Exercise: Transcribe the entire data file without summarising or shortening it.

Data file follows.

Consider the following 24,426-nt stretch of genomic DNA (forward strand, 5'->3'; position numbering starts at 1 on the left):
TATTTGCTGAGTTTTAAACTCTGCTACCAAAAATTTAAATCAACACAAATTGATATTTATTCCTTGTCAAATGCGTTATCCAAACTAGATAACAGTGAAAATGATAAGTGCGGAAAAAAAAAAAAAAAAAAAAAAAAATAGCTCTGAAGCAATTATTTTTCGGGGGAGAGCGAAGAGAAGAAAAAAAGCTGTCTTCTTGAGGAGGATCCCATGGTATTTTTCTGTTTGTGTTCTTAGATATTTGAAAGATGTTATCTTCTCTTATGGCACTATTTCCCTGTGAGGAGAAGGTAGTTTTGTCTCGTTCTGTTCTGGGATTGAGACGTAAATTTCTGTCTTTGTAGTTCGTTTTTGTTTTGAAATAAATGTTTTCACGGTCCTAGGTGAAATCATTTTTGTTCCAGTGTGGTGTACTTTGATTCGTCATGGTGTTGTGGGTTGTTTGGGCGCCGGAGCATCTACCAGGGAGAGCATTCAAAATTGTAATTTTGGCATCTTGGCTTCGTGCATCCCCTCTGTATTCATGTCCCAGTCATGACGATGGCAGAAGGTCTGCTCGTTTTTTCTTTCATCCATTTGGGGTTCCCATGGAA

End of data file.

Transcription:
Consider the following 24,426-nt stretch of genomic DNA (forward strand, 5'->3'; position numbering starts at 1 on the left):
TATTTGCTGAGTTTTAAACTCTGCTACCAAAAATTTAAATCAACACAAATTGATATTTATTCCTTGTCAAATGCGTTATCCAAACTAGATAACAGTGAAAATGATAAGTGCGGAAAAAAAAAAAAAAAAAAAAAAAAATAGCTCTGAAGCAATTATTTTTCGGGGGAGAGCGAAGAGAAGAAAAAAAGCTGTCTTCTTGAGGAGGATCCCATGGTATTTTTCTGTTTGTGTTCTTAGATATTTGAAAGATGTTATCTTCTCTTATGGCACTATTTCCCTGTGAGGAGAAGGTAGTTTTGTCTCGTTCTGTTCTGGGATTGAGACGTAAATTTCTGTCTTTGTAGTTCGTTTTTGTTTTGAAATAAATGTTTTCACGGTCCTAGGTGAAATCATTTTTGTTCCAGTGTGGTGTACTTTGATTCGTCATGGTGTTGTGGGTTGTTTGGGCGCCGGAGCATCTACCAGGGAGAGCATTCAAAATTGTAATTTTGGCATCTTGGCTTCGTGCATCCCCTCTGTATTCATGTCCCAGTCATGACGATGGCAGAAGGTCTGCTCGTTTTTTCTTTCATCCATTTGGGGTTCCCATGGAA